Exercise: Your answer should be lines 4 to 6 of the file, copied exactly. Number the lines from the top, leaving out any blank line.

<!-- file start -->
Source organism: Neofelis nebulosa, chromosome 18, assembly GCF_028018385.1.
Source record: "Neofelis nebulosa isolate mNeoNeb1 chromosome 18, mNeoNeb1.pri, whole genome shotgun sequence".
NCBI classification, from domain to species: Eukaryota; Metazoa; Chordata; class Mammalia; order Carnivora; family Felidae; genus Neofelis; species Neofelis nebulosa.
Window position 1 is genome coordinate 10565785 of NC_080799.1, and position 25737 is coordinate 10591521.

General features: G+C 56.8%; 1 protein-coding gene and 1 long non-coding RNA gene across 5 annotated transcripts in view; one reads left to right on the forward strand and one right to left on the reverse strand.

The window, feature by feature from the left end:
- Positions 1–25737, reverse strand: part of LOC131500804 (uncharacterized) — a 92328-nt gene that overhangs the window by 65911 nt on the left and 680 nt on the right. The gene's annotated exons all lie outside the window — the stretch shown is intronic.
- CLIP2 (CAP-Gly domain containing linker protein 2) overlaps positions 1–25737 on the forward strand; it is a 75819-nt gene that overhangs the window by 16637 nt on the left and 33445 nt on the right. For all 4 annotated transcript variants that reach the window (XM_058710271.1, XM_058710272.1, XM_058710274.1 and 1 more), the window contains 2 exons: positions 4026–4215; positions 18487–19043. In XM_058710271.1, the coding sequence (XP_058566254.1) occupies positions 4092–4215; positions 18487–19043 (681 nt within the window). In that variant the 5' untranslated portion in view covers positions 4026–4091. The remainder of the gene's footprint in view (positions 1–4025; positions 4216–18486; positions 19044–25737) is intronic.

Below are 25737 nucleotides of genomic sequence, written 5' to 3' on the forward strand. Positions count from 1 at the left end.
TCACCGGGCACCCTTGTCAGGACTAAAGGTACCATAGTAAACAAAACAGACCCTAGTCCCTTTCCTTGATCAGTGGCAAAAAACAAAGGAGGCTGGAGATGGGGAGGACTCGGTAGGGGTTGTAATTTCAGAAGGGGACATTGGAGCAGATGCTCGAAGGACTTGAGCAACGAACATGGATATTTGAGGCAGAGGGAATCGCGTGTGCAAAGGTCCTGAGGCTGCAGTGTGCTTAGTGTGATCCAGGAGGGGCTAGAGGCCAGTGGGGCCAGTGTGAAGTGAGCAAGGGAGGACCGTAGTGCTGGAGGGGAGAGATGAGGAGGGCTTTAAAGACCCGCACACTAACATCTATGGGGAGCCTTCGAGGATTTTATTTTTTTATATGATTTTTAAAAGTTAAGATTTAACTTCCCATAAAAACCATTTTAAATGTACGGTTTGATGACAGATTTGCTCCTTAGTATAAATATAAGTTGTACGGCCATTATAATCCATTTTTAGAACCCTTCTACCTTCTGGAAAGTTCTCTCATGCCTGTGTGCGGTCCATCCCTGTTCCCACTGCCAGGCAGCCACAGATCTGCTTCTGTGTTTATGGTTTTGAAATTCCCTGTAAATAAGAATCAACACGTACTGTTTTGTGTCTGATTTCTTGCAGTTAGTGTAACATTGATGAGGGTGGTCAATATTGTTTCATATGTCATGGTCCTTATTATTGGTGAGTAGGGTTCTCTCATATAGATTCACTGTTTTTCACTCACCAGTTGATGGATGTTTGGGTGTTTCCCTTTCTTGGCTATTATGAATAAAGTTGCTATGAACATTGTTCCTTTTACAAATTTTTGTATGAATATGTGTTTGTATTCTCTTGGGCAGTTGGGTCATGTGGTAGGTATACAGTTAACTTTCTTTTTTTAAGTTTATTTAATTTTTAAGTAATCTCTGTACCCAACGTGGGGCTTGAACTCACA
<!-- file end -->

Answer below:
Window position 1 is genome coordinate 10565785 of NC_080799.1, and position 25737 is coordinate 10591521.

General features: G+C 56.8%; 1 protein-coding gene and 1 long non-coding RNA gene across 5 annotated transcripts in view; one reads left to right on the forward strand and one right to left on the reverse strand.

The window, feature by feature from the left end: